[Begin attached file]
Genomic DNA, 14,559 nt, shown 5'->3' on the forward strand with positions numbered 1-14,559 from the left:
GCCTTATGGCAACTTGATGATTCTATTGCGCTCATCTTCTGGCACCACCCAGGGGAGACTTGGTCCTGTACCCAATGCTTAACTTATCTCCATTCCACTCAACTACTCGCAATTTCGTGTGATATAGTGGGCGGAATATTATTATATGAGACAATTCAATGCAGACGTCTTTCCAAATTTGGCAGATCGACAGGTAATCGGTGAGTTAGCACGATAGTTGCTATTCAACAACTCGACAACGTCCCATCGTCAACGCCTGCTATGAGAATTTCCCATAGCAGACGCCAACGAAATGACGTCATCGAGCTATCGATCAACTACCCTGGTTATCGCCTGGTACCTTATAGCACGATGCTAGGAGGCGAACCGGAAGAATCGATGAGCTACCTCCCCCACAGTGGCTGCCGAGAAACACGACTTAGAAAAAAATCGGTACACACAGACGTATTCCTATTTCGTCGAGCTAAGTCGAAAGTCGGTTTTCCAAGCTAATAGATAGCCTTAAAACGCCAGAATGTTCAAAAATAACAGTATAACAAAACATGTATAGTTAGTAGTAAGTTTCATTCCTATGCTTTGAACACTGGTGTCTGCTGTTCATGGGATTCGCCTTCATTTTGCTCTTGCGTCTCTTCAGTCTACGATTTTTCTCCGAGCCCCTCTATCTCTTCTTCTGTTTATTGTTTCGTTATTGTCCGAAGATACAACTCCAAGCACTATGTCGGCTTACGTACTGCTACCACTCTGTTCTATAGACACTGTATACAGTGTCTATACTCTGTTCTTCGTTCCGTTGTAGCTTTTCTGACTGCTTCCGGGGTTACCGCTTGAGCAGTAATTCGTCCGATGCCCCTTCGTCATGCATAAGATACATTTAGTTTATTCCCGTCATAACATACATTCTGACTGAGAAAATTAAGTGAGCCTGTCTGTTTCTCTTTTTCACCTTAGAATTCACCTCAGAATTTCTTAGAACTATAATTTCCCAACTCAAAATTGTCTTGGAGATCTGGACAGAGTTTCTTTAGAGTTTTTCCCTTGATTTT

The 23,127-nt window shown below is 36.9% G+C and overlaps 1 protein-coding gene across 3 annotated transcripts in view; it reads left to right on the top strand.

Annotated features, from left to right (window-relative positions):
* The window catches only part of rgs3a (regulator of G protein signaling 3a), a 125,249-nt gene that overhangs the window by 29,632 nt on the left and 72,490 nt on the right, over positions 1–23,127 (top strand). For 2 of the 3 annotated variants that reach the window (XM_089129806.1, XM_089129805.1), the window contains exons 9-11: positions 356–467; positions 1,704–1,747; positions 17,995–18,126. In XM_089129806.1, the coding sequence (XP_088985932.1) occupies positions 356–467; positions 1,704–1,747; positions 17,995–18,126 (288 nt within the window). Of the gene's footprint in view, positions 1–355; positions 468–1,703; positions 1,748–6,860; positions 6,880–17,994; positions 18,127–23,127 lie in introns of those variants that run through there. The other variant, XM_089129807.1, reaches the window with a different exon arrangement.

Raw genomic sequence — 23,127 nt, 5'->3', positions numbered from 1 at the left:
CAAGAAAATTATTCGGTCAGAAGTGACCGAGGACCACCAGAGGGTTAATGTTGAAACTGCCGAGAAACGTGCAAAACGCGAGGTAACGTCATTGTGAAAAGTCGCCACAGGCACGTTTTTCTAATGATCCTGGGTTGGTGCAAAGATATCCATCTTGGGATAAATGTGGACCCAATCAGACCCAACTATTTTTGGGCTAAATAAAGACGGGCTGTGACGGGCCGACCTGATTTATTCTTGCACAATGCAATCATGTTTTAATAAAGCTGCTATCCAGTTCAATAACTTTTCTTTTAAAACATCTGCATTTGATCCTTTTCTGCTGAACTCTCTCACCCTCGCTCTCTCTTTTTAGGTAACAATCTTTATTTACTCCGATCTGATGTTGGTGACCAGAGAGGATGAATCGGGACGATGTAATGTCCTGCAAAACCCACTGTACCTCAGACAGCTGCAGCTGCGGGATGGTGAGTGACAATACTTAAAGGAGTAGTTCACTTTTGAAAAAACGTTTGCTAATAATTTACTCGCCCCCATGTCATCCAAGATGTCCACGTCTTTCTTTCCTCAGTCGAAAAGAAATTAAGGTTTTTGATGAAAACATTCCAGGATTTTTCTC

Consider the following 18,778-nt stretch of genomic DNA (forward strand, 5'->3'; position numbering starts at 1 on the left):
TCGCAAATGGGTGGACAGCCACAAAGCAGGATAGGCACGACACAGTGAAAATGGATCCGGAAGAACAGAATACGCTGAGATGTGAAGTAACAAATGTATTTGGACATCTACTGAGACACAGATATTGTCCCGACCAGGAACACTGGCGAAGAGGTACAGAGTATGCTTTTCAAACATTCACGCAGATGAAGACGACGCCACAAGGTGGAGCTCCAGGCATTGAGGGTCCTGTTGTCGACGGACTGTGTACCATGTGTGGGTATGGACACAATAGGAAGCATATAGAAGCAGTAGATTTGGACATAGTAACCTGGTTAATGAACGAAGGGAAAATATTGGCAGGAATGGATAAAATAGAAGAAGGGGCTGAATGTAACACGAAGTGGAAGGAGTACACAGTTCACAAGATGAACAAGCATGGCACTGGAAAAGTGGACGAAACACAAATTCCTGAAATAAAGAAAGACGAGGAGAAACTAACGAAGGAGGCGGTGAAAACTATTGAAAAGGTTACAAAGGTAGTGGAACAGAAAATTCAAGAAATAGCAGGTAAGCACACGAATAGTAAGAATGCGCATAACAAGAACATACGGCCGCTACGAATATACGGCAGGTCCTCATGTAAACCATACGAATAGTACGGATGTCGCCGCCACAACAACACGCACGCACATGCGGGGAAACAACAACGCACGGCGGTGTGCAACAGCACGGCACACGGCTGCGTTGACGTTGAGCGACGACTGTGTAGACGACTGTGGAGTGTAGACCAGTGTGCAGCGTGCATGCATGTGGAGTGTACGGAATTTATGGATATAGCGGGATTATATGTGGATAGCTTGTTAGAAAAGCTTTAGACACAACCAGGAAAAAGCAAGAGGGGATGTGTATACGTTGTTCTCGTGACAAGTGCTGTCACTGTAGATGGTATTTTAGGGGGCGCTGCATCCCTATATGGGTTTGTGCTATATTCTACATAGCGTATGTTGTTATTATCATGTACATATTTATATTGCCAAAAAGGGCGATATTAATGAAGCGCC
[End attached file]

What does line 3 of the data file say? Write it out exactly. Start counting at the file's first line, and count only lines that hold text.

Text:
The 23,127-nt window shown below is 36.9% G+C and overlaps 1 protein-coding gene across 3 annotated transcripts in view; it reads left to right on the top strand.